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Record Number of Women Running for Office in Lebanon
As Lebanon heads to the polls on Sunday, a record number of women will contest parliamentary seats. There are currently only four women MPs in Lebanon, barely 3 percent of the country’s 184-member parliament, but the 86 women candidates running this cycle hope to change that. A prior attempt to legislate a 30 percent gender quota as part of a new electoral law failed last year, and many of the women running are listed as independents, in part because traditional parties will not place women in viable positions on their candidate lists. Nevertheless, these women remain undaunted: “We believe we are a catalyst for change in this country,” said Kholoud Wattar Kassem, a candidate in the Beirut 2 district. Even if few win, candidate Laury Haytayan thinks the high proportion of women candidates “means we’re starting to shake up the system.”
Sexual Violence Verdict Sparks Outcry in Spain
Tens of thousands took to the streets across Spain last week to protest the verdict of a sexual assault case in Pamplona, in which five men were acquitted of rape charges and instead found guilty of sexual abuse, a lesser offense in the Spanish legal system. The men, who filmed their gang rape of a teenager on their mobile phones, claimed that the victim’s immobility during the assault proved her consent. Demonstrations lasted three consecutive days, and many activists said the case represented broader challenges women face under the Spanish justice system. The case inspired action across the Atlantic, as hundreds of thousands of Latin American women took to Twitter this week to speak out against sexual violence, borrowing the hashtag #Cuéntalo, or “tell your story,” from Spanish protestors. Violence against women remains rampant in Latin America and the Caribbean, with UN Women and UNDP recently stating that it remains the most violent region in the world for women.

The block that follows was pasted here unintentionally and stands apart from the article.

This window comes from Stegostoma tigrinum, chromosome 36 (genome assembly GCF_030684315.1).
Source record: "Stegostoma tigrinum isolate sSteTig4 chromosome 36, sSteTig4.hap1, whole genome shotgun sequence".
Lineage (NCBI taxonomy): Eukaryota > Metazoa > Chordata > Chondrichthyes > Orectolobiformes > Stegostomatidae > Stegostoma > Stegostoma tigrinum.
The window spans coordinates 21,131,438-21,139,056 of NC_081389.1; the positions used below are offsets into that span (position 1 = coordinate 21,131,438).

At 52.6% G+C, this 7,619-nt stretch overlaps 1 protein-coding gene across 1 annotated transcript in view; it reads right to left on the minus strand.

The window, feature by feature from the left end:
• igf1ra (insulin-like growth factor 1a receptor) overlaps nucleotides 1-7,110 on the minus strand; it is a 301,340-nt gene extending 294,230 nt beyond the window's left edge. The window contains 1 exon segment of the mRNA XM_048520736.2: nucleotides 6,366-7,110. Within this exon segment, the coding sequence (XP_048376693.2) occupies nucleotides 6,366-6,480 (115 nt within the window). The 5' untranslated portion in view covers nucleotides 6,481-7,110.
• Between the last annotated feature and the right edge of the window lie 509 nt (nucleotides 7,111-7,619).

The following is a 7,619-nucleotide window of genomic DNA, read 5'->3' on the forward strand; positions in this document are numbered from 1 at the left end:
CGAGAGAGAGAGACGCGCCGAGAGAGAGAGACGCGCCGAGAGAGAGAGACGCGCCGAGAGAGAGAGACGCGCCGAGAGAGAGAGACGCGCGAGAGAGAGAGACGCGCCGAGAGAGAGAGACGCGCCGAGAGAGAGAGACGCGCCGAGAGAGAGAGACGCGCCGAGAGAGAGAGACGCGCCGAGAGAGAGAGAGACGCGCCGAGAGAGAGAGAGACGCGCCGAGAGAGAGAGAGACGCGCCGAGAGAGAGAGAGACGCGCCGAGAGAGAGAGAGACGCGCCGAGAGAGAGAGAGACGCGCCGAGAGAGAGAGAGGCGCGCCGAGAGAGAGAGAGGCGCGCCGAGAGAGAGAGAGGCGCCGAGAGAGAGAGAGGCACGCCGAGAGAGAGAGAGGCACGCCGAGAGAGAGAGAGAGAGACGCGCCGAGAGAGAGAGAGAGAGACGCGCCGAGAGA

Female ISIS Supporters Convicted in Iraq
The Baghdad Central Criminal Court tried and convicted more than a dozen foreign women for providing support to the Islamic State. The women were sentenced to life in prison, but prior convictions have included death sentences, including for one German woman recruit. After the fall of Mosul, Kurdish forces transferred nearly 1,400 foreign women and children to the custody of Iraqi authorities. The majority of the women are from Turkey and Eastern Europe, though some hail from Western Europe, Asia, and the United States. Iraqi authorities, and governments around the world, are wrestling with the question of whether foreign wives bear responsibility for the atrocities of ISIS. International human rights groups have criticized Iraq’s government for detaining the women without a legal basis, and many have expressed concern over the treatment of children.